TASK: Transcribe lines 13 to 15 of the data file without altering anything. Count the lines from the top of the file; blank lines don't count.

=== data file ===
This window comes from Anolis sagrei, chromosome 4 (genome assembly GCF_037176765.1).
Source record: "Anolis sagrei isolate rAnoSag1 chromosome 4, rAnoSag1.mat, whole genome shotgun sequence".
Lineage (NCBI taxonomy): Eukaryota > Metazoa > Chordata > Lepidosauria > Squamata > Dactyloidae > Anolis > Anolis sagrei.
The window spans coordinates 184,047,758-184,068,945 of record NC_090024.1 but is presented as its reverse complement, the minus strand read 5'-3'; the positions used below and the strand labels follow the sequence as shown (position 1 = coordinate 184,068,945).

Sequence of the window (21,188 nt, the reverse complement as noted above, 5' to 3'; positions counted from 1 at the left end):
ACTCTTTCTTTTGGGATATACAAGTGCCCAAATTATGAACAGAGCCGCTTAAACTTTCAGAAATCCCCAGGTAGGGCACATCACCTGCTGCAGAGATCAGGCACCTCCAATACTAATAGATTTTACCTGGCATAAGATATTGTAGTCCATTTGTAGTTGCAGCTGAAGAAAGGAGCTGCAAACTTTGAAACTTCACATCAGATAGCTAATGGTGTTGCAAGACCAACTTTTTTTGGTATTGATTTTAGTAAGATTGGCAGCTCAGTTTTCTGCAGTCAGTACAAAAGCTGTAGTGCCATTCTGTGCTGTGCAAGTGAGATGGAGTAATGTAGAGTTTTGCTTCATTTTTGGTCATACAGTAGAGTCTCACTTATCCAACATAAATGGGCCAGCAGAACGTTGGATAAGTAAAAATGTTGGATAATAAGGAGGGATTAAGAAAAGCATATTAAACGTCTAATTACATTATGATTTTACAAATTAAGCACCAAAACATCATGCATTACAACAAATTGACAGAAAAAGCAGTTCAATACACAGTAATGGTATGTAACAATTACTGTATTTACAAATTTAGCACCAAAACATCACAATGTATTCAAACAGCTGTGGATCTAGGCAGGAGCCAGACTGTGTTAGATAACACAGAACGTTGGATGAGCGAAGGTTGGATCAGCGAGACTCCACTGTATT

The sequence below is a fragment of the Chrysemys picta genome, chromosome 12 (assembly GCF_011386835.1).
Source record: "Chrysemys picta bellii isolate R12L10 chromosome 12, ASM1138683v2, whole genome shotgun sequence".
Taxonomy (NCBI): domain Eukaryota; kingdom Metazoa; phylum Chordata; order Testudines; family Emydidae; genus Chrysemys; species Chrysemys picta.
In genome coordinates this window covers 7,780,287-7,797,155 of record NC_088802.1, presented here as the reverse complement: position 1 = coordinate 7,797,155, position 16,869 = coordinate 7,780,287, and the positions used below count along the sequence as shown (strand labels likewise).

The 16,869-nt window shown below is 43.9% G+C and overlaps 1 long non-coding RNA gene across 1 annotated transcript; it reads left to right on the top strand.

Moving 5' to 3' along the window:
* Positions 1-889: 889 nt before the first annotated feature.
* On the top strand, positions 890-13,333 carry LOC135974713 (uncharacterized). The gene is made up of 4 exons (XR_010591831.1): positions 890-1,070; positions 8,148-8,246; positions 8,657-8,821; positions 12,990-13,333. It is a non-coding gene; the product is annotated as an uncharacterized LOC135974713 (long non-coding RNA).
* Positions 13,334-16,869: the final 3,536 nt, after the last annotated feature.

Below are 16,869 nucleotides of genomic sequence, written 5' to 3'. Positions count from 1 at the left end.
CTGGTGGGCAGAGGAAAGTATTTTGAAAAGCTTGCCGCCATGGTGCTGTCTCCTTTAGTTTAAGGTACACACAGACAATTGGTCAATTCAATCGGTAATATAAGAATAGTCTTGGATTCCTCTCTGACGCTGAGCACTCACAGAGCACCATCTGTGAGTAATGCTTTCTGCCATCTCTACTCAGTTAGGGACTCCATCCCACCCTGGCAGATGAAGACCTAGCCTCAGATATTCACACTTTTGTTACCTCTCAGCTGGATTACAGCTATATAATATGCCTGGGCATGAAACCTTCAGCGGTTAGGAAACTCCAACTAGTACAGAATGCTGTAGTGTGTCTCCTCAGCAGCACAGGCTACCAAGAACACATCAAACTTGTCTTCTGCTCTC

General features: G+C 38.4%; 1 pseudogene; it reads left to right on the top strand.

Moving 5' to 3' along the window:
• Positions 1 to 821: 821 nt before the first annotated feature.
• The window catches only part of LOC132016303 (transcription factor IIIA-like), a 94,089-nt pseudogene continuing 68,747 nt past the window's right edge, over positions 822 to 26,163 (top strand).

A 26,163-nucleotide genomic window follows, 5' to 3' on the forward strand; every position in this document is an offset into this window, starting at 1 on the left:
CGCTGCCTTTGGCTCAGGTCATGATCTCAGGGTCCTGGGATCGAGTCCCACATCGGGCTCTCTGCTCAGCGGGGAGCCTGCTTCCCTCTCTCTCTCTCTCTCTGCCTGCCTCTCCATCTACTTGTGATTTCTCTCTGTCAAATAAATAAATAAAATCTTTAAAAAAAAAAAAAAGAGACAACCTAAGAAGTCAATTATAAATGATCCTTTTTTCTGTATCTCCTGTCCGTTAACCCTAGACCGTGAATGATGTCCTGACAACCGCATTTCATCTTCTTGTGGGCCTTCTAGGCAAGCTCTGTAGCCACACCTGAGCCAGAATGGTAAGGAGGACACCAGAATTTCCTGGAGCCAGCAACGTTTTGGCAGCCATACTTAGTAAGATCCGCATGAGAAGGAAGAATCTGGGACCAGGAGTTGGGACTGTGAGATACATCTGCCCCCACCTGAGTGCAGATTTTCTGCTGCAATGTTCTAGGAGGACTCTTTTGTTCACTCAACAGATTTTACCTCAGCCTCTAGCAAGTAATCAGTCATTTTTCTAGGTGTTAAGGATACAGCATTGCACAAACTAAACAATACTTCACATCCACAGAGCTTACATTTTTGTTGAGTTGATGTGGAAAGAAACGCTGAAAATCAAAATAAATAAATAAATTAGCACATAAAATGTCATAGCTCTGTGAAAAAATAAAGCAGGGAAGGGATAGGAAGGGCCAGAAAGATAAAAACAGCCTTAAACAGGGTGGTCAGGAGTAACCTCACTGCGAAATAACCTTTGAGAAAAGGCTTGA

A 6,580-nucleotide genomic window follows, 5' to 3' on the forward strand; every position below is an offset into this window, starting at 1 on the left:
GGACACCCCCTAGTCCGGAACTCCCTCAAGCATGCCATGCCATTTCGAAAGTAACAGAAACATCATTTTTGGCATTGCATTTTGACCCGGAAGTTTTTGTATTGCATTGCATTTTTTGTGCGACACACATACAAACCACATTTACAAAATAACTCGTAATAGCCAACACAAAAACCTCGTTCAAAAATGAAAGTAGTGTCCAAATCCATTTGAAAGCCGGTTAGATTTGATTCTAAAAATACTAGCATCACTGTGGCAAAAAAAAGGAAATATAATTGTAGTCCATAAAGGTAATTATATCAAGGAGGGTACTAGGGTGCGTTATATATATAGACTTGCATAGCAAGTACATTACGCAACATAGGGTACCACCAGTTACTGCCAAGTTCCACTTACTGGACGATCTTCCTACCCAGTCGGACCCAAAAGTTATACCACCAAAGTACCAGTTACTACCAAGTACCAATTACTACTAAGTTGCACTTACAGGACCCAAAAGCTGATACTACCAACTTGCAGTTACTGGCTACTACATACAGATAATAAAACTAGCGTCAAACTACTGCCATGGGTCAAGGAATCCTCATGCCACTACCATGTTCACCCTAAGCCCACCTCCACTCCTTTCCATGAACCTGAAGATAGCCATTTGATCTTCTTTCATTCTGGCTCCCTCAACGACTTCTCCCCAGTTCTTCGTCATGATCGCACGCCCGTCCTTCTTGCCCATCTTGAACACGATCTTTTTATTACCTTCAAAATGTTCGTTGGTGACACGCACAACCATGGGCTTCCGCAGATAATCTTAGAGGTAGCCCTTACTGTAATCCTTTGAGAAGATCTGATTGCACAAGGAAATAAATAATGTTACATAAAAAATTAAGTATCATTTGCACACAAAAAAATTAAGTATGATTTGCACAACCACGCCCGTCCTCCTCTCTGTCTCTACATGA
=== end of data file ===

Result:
* Positions 1-889: 889 nt before the first annotated feature.
* On the top strand, positions 890-13,333 carry LOC135974713 (uncharacterized). The gene is made up of 4 exons (XR_010591831.1): positions 890-1,070; positions 8,148-8,246; positions 8,657-8,821; positions 12,990-13,333. It is a non-coding gene; the product is annotated as an uncharacterized LOC135974713 (long non-coding RNA).
* Positions 13,334-16,869: the final 3,536 nt, after the last annotated feature.